I noticed that, within the groups of three, one member usually took the lead writing the problem and working it out on the whiteboard. However, many times the students that weren’t writing were coaching or critiquing the work that was being done which produced some good math conversations.

Even so, if I do this again I will stipulate that group members take turns with the dry erase marker, perhaps giving each member a different color marker, and that way I can color code each problem so that students will remember to take turns when working out the problems.

Also, I need to think of a way to let the students see the correct answer before they move to the next station but not before they have had a chance to work on the problem.


In addition, this activity needs a conclusion. The students did have time to cycle through all the problems in our gallery walk, but there was not time for a wrap up or debrief session. Also, students were not given an opportunity for any meaningful reflection.

Other types of test review

I realize that this is not a particularly exciting or “fancy” way to review for a test. I have tried many other review strategies. At times I have had students create their own test, based on our material, and that has yielded good results. However, I generally like to build up to that level of autonomy, and at this point in the school year my students still need help knowing how and what to study.

jeopardy-gaemFor our previous test this fall, the students engaged in “speed dating” to review. I have also created Jeopardy games to help students prepare for testing, and I have tried many variations on wastebasket (“trash ball”) review and numerous other review games.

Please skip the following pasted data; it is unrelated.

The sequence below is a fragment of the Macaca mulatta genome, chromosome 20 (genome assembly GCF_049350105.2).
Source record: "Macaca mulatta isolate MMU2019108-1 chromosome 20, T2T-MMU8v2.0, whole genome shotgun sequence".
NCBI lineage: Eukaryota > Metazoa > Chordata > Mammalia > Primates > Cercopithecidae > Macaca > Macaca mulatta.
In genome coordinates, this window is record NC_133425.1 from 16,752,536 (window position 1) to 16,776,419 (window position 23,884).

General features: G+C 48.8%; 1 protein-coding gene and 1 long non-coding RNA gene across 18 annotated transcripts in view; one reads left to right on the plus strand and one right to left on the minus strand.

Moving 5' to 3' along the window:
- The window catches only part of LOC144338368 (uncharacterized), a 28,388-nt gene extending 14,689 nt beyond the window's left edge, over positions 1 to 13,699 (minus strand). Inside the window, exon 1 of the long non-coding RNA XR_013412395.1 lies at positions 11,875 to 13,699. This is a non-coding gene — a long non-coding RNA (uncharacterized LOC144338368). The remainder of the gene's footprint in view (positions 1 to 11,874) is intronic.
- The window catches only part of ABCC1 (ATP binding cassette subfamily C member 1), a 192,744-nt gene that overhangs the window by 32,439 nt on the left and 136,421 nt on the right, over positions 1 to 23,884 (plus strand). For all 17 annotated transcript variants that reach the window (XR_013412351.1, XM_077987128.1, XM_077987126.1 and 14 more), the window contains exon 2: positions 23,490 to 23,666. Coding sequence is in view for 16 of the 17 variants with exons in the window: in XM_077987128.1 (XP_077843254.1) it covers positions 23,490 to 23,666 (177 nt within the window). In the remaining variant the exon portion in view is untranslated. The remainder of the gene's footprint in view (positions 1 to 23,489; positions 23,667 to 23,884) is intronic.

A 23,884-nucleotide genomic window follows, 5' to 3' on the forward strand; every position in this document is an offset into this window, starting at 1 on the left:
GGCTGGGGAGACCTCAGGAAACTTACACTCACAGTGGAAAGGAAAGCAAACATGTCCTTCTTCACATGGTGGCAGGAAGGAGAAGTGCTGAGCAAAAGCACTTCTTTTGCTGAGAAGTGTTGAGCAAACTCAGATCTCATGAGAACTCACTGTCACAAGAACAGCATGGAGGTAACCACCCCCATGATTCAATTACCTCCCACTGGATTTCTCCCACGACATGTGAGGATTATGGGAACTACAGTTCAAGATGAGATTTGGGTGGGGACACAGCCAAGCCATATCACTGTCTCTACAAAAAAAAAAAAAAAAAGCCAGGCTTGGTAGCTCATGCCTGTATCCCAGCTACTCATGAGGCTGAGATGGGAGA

I know for a fact that students do enjoy review games and become engaged in competing with their classmates. In fact, last week one student suggested that we should play a game such as Kahoot with candy as the prize. I will probably review this way again.

However, many times I feel that the students remember more about the game than the content (concepts) I’m trying to reinforce. I prefer to use Kahoot! and similar games for formative assessment as opposed to test review. I also have been thinking about using Kahoot! after students take the test to reinforce questions that the majority of students may have missed.

In math, I have found that Kahoot! works better for problems dealing with concepts or shorter answers.

What’s next?


Jennifer Findley’s technique

So, I will continue to try to improve how I prepare my students for a test. I have learned any review which requires students to be the active participants trumps me working the problems on the board with the students just watching.

If you are interested in doing a gallery walk for test review, this is a great resource from Jennifer Findley that I found while looking around for ideas to help me improve!


Michelle Russell

Michelle Russell (@michel1erussel1) is a math teacher at Florence (AL) High School. She began her career as a student teacher in middle school and has taught students from 7th to 12th grade. She currently teaches high school math, including Algebra, Pre-Calculus, AP Statistics, and Algebra 2 with Trigonometry. In her free time, she enjoys reading books about math education and following other math teachers on social media.